Wednesday was quite a day for bond markets–a record-setting day on many fronts. While we can appreciate that there are some claims that 10yr Yields have been lower (like this one) and other long term charts that tell a different story (like this one), we’re more than content thinking and saying that 10yr yields hit an all time low yesterday. Not only that, but they crushed the previous low of 1.674, moving down to 1.61. Some folks have been entertaining the possibility of things moving lower, potentially hitting a 1.5% milestone. Articles and video clips on WSJ, Bloomberg, CNBC, etc. have been making the rounds for the past 2 weeks re: 1.5%, but of course, THESE possibilities are nothing new.
MBS eked out some record levels as well, but the victory was rather lackluster compared to our big brother Treasuries. When all was said and done, Fannie 3.5’s notched up to 104-26+ vs a previous high of 104-24+. Bid yields dropped 0.0105% from a previous record low of 2.9462 2.9357% while Treasuries fell 6 times further (change in 10yr record divided by change in MBS record = 6.095x).
No one knows whether or not things will continue heading in the prevailing direction, so we watch and wait. Europe continues to dominate in that regard. More simply: that’s what we’re watching first as the European situation has so overwhelmingly dominated the race to determine what’s moving markets. That’s frustrating because, frankly, it’s not nearly as easy to dissect European events and extrapolate their market moving suggestions as it is to look at good old-fashioned domestic economic data ‘meeting, beating, or missing’ and deduce a logical and linear movement based on the size of the deviation from expectations and the overall importance of the report.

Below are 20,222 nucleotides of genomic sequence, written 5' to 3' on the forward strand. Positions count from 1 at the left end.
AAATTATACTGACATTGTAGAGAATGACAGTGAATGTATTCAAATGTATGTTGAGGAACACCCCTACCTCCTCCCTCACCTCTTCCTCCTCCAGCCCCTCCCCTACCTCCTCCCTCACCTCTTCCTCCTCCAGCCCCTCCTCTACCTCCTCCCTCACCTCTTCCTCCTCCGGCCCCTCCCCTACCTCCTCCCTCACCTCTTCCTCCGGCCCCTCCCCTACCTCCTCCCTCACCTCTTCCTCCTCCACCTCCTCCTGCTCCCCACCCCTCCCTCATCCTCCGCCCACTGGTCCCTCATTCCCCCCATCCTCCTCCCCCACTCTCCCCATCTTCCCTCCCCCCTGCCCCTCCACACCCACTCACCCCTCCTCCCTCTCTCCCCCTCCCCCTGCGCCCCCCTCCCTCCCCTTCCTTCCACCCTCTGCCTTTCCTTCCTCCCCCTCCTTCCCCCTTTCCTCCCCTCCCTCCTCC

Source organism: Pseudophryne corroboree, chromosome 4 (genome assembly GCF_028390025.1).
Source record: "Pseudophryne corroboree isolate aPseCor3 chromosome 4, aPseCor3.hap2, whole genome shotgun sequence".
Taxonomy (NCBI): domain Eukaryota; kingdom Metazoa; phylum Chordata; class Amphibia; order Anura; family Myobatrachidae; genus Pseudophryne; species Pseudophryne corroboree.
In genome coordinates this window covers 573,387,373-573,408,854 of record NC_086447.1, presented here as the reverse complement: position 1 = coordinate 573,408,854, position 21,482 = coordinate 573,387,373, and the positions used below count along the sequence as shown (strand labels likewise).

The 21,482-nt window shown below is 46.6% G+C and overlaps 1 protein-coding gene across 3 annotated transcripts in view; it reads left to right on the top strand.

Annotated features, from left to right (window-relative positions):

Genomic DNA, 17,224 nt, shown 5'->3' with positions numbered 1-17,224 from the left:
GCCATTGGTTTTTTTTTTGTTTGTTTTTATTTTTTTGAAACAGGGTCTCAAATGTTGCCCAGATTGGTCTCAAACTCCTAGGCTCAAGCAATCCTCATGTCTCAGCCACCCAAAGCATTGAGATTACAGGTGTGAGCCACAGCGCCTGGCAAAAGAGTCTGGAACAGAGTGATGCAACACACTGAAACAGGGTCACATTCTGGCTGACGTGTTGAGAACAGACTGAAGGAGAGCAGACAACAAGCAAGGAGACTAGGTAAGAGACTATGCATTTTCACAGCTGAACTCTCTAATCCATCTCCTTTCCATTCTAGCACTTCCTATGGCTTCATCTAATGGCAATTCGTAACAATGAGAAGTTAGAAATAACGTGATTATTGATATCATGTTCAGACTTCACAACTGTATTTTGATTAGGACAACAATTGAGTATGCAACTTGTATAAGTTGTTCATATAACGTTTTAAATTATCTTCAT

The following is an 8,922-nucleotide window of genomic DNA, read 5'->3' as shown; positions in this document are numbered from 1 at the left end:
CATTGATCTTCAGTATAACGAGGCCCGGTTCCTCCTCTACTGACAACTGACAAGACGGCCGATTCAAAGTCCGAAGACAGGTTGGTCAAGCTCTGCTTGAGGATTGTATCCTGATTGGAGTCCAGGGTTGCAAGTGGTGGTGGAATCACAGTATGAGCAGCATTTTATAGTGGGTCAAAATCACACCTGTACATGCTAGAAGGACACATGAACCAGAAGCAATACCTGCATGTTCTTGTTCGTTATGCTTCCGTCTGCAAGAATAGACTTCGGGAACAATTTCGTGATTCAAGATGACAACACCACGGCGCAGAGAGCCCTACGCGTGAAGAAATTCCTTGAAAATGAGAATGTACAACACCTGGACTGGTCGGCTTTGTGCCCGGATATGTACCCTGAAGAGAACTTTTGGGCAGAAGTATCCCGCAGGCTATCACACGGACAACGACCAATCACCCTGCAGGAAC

But even though we give Europe the right of way, domestic economic data increases its presence on the road today (like a bicyclist in a tractor trailer’s blind spot perhaps?). Due to the shortened week, we’ll get ADP employment this morning as opposed to it’s normal Wednesday release. It’s preceded by the less important Challenger Layoffs report and followed by Jobless Claims, Preliminary GDP for Q1 and Corporate Profits all at 8:30am. Chicago PMI waltzes in at a “time to go home yet?” 9:45am, but still matters in the same way most of the domestic data matters: in the sense that it accompanies the preeminent member of its cohort: Friday’s NFP, collectively creating the possibility of shifting sentiments in the June FOMC Announcement.